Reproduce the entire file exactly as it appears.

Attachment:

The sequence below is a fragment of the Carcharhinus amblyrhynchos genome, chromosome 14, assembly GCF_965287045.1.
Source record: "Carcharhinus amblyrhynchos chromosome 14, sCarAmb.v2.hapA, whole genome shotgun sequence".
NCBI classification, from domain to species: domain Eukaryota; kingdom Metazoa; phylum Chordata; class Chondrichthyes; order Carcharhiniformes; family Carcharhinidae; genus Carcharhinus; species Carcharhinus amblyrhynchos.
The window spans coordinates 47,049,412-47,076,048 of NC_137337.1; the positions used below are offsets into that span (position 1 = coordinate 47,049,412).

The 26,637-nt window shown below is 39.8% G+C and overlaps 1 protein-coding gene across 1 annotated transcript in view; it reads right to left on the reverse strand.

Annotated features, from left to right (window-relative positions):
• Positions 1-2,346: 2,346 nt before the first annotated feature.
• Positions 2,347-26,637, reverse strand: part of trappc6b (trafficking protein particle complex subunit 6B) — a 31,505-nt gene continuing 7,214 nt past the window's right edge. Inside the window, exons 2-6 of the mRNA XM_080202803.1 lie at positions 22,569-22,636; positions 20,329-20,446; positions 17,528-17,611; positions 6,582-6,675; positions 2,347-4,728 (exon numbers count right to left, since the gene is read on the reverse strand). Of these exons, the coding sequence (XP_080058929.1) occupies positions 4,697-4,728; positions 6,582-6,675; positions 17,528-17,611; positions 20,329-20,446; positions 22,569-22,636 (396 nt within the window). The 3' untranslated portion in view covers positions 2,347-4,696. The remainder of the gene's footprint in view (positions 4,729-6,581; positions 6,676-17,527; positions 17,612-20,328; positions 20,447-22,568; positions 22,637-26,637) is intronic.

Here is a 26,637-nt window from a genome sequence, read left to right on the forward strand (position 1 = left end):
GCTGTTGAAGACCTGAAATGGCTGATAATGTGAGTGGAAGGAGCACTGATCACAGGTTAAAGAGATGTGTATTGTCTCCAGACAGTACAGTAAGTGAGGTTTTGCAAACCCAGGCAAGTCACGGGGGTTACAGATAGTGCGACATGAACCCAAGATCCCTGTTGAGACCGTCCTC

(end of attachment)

The sequence below is a fragment of the Carcharhinus amblyrhynchos genome, chromosome 14, assembly GCF_965287045.1.
Source record: "Carcharhinus amblyrhynchos chromosome 14, sCarAmb.v2.hapA, whole genome shotgun sequence".
NCBI classification, from domain to species: domain Eukaryota; kingdom Metazoa; phylum Chordata; class Chondrichthyes; order Carcharhiniformes; family Carcharhinidae; genus Carcharhinus; species Carcharhinus amblyrhynchos.
The window spans coordinates 47,049,412-47,076,048 of NC_137337.1; the positions used below are offsets into that span (position 1 = coordinate 47,049,412).

The 26,637-nt window shown below is 39.8% G+C and overlaps 1 protein-coding gene across 1 annotated transcript in view; it reads right to left on the reverse strand.

Annotated features, from left to right (window-relative positions):
• Positions 1-2,346: 2,346 nt before the first annotated feature.
• Positions 2,347-26,637, reverse strand: part of trappc6b (trafficking protein particle complex subunit 6B) — a 31,505-nt gene continuing 7,214 nt past the window's right edge. Inside the window, exons 2-6 of the mRNA XM_080202803.1 lie at positions 22,569-22,636; positions 20,329-20,446; positions 17,528-17,611; positions 6,582-6,675; positions 2,347-4,728 (exon numbers count right to left, since the gene is read on the reverse strand). Of these exons, the coding sequence (XP_080058929.1) occupies positions 4,697-4,728; positions 6,582-6,675; positions 17,528-17,611; positions 20,329-20,446; positions 22,569-22,636 (396 nt within the window). The 3' untranslated portion in view covers positions 2,347-4,696. The remainder of the gene's footprint in view (positions 4,729-6,581; positions 6,676-17,527; positions 17,612-20,328; positions 20,447-22,568; positions 22,637-26,637) is intronic.

Here is a 26,637-nt window from a genome sequence, read left to right on the forward strand (position 1 = left end):
GCTGTTGAAGACCTGAAATGGCTGATAATGTGAGTGGAAGGAGCACTGATCACAGGTTAAAGAGATGTGTATTGTCTCCAGACAGTACAGTAAGTGAGGTTTTGCAAACCCAGGCAAGTCACGGGGGTTACAGATAGTGCGACATGAACCCAAGATCCCTGTTGAGACCGTCCTC